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A Multicenter Cohort Study of Histologic Findings and Long-Term Outcomes of Kidney Disease in Women Who Have Been Pregnant

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Philip Webster, Louise M Webster, H Terence Cook, Catherine Horsfield, Paul T Seed, Raquel Vaz, Clara Santos, Isabelle Lydon, Michele Homsy, Liz Lightstone, Kate Bramham

Original languageEnglish
JournalClinical journal of the American Society of Nephrology : CJASN
E-pub ahead of print9 Dec 2016


King's Authors


BACKGROUND AND OBJECTIVES: For many women pregnancy is the first contact with health services, thus providing an opportunity to identify renal disease. This study compares causes and long-term renal outcomes of biopsy-proven renal disease identified during pregnancy or within 1 year postpartum, with nonpregnant women.

DESIGN, SETTING, PARTICIPANTS, & MEASUREMENTS: Native renal biopsies (1997-2012), in women of childbearing age (16 to <50 years), from 21 hospitals were studied. The pregnancy-related diagnosis group included those women with abnormal urinalysis/raised creatinine identified during pregnancy or within 1 year postpartum. Pregnancy-related and control biopsies were matched for age and ethnicity (black versus nonblack).

RESULTS: One hundred and seventy-three pregnancy-related biopsies (19 antenatal, 154 postpregnancy) were identified and matched with 1000 controls. FSGS was more common in pregnancy-related biopsies (32.4%) than controls (9.7%) (P<0.001) but there were no differences in Columbia classification. Women with a pregnancy-related diagnosis were younger (32.1 versus 34.2 years; P=0.004) and more likely to be black (26.0% versus 13.3%; P<0.001) than controls, although there were no differences in ethnicities in women with FSGS. The pregnancy-related group (excluding antenatal biopsies) was more likely to have a decline in Chronic Kidney Disease Epidemiology Collaboration eGFR in the follow-up period than the control group (odds ratio, 1.67; 95% confidence interval, 1.03 to 2.71; P=0.04), and this decline appeared to be more rapid (-1.33 versus -0.56 ml/min per 1.73 m(2) per year, respectively; P=0.045). However, there were no differences between groups in those who required RRT or who died.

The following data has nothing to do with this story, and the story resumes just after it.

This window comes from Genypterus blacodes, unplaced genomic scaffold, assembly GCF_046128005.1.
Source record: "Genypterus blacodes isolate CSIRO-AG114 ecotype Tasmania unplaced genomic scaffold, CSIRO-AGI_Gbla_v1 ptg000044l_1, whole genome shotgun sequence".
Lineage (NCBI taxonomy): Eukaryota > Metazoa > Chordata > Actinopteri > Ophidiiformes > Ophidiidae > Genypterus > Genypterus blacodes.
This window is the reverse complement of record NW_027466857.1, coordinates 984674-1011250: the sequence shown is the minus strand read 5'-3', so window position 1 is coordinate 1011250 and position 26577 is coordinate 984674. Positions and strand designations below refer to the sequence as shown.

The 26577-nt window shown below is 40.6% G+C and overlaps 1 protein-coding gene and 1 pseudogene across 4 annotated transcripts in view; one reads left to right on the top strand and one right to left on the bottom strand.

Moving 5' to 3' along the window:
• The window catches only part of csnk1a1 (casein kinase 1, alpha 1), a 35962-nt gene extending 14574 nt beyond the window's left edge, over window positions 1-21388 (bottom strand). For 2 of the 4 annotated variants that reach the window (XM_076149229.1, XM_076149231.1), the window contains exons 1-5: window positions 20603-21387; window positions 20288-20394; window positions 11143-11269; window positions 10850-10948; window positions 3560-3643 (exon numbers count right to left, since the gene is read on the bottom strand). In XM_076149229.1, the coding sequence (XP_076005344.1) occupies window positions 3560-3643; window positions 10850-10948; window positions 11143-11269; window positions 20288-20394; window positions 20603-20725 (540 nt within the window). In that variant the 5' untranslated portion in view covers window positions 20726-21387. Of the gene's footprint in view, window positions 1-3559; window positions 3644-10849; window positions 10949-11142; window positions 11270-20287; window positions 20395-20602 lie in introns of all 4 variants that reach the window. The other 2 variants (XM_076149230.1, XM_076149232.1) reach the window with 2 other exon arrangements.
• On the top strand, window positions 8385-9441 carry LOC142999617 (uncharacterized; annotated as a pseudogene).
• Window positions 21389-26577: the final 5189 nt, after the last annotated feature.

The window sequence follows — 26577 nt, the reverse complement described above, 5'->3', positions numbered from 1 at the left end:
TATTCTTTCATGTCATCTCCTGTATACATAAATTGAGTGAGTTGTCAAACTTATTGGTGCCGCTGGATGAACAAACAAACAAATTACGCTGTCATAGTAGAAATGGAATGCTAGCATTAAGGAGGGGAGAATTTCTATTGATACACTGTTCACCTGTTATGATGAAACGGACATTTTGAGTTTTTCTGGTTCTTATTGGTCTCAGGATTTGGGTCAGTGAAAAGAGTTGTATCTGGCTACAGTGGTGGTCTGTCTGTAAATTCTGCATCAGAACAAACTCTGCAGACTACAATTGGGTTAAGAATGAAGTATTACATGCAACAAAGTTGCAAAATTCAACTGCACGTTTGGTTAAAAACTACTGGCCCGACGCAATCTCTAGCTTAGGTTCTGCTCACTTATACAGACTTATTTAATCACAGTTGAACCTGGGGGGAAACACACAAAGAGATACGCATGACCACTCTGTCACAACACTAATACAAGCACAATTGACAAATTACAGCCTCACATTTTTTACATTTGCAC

CONCLUSIONS: Pregnancy is an opportunity to detect kidney disease. FSGS is more common in women who have been pregnant than in controls, and disease identified in pregnancy or within 1 year postpartum is more likely to show a subsequent decline in renal function. Further work is required to determine whether pregnancy initiates, exacerbates, or reveals renal disease.

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